The Magic of Felt

June uses the traditional wet felting process which is described here.  She uses Australian merino and alpaca fleece and combines them with interesting fibres, yarns and fabrics in what she describes a wonderfully magical process.

To make felt you need 3 things: fleece, moisture and agitationHere's how it happens:

1. Animals are shorn and their fleece processed to produce clean, carded (combed) 'rovings' which are ready for the feltmaker to use.

2. This fleece may then be dyed in every colour of the  rainbow.




3. Fleece is laid out in layers according to what the artist is producing.  Once final layering is completed, embellishments can be added which give the most sumptuous of effects. Often, the finished work 'shrinks' to almost half its original size, so you can imagine how large some work is!

4. The layout is then wetted down with water and a little soap.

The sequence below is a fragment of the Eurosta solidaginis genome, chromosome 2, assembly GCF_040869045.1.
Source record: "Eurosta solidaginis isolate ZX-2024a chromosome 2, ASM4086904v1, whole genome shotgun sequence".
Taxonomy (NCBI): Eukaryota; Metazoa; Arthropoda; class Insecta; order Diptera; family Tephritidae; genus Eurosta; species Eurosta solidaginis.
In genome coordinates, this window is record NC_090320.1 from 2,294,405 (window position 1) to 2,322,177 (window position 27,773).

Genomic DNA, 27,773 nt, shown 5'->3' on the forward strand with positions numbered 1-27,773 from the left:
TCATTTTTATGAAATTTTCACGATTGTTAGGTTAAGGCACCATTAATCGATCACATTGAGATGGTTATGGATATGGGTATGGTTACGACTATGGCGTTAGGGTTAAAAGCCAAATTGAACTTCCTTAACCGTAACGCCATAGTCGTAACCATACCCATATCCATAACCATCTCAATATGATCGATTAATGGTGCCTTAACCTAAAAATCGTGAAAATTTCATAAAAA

5. Once the layout is wetted down, it's rolled up in plastic and bubblewrap, then rolled by hand until the loose fibres no longer move around. This process can take considerable time depending on desired outcome. The piece is ready to be 'fulled' (made into firm felt).



  6. The 'fulling' then starts.  This is mostly done by massaging, then perhaps throwing the piece to make the fibres matt tightly together.  Loose fibres of fleece are now becoming strong and robust felt! 




Handmade felt is highly versatile and can be made into all manner of items; from wearables like hats, bags, clothing and accessories, to sculpture and visual art objects.

Click through the pages of this site to see just some examples of the Magic of Felt.